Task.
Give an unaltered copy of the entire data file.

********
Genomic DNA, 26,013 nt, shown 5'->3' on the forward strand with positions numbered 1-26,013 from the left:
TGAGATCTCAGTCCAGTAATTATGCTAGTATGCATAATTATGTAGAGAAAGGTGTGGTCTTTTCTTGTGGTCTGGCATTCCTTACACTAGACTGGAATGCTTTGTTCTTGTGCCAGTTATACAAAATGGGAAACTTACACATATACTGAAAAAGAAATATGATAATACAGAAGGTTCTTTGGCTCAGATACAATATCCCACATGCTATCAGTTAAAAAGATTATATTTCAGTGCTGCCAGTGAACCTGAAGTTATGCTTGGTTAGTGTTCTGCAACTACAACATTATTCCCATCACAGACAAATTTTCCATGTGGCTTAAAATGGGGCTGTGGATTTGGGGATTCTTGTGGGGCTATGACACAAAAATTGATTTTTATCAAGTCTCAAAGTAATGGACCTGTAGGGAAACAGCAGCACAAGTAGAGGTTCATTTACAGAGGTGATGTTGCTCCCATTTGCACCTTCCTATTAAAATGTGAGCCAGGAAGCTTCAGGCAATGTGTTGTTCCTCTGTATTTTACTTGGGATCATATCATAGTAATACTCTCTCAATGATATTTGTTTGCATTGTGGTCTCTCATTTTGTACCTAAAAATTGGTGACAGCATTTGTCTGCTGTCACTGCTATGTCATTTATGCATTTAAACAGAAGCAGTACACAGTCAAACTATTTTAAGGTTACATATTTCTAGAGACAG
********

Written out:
Genomic DNA, 26,013 nt, shown 5'->3' on the forward strand with positions numbered 1-26,013 from the left:
TGAGATCTCAGTCCAGTAATTATGCTAGTATGCATAATTATGTAGAGAAAGGTGTGGTCTTTTCTTGTGGTCTGGCATTCCTTACACTAGACTGGAATGCTTTGTTCTTGTGCCAGTTATACAAAATGGGAAACTTACACATATACTGAAAAAGAAATATGATAATACAGAAGGTTCTTTGGCTCAGATACAATATCCCACATGCTATCAGTTAAAAAGATTATATTTCAGTGCTGCCAGTGAACCTGAAGTTATGCTTGGTTAGTGTTCTGCAACTACAACATTATTCCCATCACAGACAAATTTTCCATGTGGCTTAAAATGGGGCTGTGGATTTGGGGATTCTTGTGGGGCTATGACACAAAAATTGATTTTTATCAAGTCTCAAAGTAATGGACCTGTAGGGAAACAGCAGCACAAGTAGAGGTTCATTTACAGAGGTGATGTTGCTCCCATTTGCACCTTCCTATTAAAATGTGAGCCAGGAAGCTTCAGGCAATGTGTTGTTCCTCTGTATTTTACTTGGGATCATATCATAGTAATACTCTCTCAATGATATTTGTTTGCATTGTGGTCTCTCATTTTGTACCTAAAAATTGGTGACAGCATTTGTCTGCTGTCACTGCTATGTCATTTATGCATTTAAACAGAAGCAGTACACAGTCAAACTATTTTAAGGTTACATATTTCTAGAGACAG